Petrol prices are on their way down at British supermarkets following the end of war with Iraq.
War fears pushed up petrol prices
Sainsbury's announced it would cut two pence off the price of a litre, after Asda and Tesco said they would reduce prices by between one and two pence.
In February drivers saw petrol prices rise to their highest levels since the September 2000 fuel crisis, as fears grew about the effect of military action on oil supplies.
Now, with coalition troops in control of Iraqi oil fields, costs have come down again - clearing the way for the supermarkets' battle for customers.
Ray Holloway of the Petrol Retailers Association said "panic" about a possible shortage of oil had eased and it was likely there could now be a surplus.
He told BBC News: "If the first quarter of this year was about prices going up, the second quarter of this year is definitely about prices coming down - two opposite trends in the market."
More oil on the market should mean cheaper petrol prices for everyone.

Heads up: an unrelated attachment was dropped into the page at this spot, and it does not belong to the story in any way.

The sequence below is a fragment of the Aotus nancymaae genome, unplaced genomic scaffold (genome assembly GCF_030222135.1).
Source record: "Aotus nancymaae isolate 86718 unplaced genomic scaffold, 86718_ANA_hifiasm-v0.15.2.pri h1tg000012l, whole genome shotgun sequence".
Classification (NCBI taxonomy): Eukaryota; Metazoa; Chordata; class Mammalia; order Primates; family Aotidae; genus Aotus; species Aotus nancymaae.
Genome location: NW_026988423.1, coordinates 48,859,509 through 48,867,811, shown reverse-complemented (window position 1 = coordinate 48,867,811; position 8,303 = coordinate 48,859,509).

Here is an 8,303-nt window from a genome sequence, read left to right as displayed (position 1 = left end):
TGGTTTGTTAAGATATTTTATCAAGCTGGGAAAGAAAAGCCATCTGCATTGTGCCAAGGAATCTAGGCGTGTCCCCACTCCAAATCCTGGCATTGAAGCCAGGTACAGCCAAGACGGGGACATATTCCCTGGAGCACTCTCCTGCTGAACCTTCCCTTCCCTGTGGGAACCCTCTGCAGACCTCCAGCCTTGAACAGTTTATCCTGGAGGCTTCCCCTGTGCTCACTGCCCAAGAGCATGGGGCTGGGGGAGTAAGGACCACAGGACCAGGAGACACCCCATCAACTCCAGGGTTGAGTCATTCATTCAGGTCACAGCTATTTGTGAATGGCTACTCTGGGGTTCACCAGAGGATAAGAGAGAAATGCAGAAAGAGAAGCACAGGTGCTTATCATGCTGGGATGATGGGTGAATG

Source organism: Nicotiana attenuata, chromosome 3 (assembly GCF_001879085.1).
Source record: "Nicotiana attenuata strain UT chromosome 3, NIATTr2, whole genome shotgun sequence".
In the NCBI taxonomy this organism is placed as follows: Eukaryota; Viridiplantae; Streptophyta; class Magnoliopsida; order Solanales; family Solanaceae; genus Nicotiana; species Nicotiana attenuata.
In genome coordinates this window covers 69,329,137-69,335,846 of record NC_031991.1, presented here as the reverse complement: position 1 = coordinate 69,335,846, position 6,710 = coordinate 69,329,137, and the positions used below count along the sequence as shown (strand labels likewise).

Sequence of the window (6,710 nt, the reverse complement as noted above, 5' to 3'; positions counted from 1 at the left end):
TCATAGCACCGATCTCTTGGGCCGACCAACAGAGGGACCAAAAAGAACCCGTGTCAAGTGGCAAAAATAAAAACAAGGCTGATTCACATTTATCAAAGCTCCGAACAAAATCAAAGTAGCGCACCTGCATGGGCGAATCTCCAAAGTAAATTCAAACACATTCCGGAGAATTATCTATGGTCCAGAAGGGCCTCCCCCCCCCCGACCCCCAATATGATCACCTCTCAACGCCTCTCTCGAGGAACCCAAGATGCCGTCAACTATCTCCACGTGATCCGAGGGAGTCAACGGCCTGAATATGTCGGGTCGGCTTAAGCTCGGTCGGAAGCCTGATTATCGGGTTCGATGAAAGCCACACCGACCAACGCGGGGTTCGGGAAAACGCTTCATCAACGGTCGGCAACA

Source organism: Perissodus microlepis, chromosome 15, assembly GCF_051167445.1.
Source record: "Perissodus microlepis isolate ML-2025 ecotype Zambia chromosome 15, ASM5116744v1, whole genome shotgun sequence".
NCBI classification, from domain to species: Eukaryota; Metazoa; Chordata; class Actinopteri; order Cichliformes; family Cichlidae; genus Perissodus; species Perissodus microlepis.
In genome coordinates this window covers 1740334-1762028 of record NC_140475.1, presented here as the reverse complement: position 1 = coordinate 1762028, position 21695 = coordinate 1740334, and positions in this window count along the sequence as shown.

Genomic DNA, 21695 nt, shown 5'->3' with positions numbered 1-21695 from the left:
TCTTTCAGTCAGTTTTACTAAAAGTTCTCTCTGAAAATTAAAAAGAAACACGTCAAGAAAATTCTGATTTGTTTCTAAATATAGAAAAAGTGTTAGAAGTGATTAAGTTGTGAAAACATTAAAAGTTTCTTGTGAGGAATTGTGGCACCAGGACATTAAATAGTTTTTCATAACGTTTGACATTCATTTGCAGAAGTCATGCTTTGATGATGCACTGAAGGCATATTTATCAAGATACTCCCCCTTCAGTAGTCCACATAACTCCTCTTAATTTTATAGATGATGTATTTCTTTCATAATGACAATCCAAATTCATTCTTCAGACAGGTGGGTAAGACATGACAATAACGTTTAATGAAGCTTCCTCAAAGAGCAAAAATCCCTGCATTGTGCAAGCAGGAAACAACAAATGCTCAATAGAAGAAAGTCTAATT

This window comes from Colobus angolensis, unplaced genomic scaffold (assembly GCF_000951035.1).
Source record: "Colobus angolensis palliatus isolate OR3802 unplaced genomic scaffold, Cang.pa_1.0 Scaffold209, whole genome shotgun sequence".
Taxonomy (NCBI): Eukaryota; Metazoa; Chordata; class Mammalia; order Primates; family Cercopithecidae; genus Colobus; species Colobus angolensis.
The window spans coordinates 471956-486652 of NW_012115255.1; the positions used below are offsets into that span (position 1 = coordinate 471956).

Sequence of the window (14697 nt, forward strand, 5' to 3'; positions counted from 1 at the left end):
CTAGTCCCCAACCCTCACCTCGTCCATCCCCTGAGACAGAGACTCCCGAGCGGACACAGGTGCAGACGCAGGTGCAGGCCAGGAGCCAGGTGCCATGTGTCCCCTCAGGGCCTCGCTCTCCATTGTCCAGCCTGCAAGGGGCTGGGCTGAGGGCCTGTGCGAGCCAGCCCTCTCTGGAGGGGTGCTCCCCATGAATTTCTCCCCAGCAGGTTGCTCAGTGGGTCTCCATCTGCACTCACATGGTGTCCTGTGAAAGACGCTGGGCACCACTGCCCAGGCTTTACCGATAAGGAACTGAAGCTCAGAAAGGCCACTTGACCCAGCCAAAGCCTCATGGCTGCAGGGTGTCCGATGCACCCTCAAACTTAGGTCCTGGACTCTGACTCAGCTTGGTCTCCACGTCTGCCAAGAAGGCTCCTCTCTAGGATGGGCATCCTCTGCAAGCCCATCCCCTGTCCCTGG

But because petrol prices are fixed according to local competition, the exact price drivers will pay will depend on where they live.
A Sainsbury's spokeswoman said: "The price of oil has come down and, in view of the reduction, we want to pass on the best value to our customers."
Asda said it expected drivers to pay an average of 75.4p per litre for unleaded petrol at its forecourts and 77.7p per litre for diesel.
The change also affects the price of its four-star fuel.
A Tesco spokesman said: "We have a local price policy to make sure we have the
lowest petrol prices in each area".
But while competition is bringing petrol prices down, new rises may not be too far away.
The government has a tax increase tucked up its sleeve.
In the Budget, Chancellor Gordon Brown delayed the usual rise in duty on fuel until the start of October.
It means that every litre could cost a penny extra by the autumn.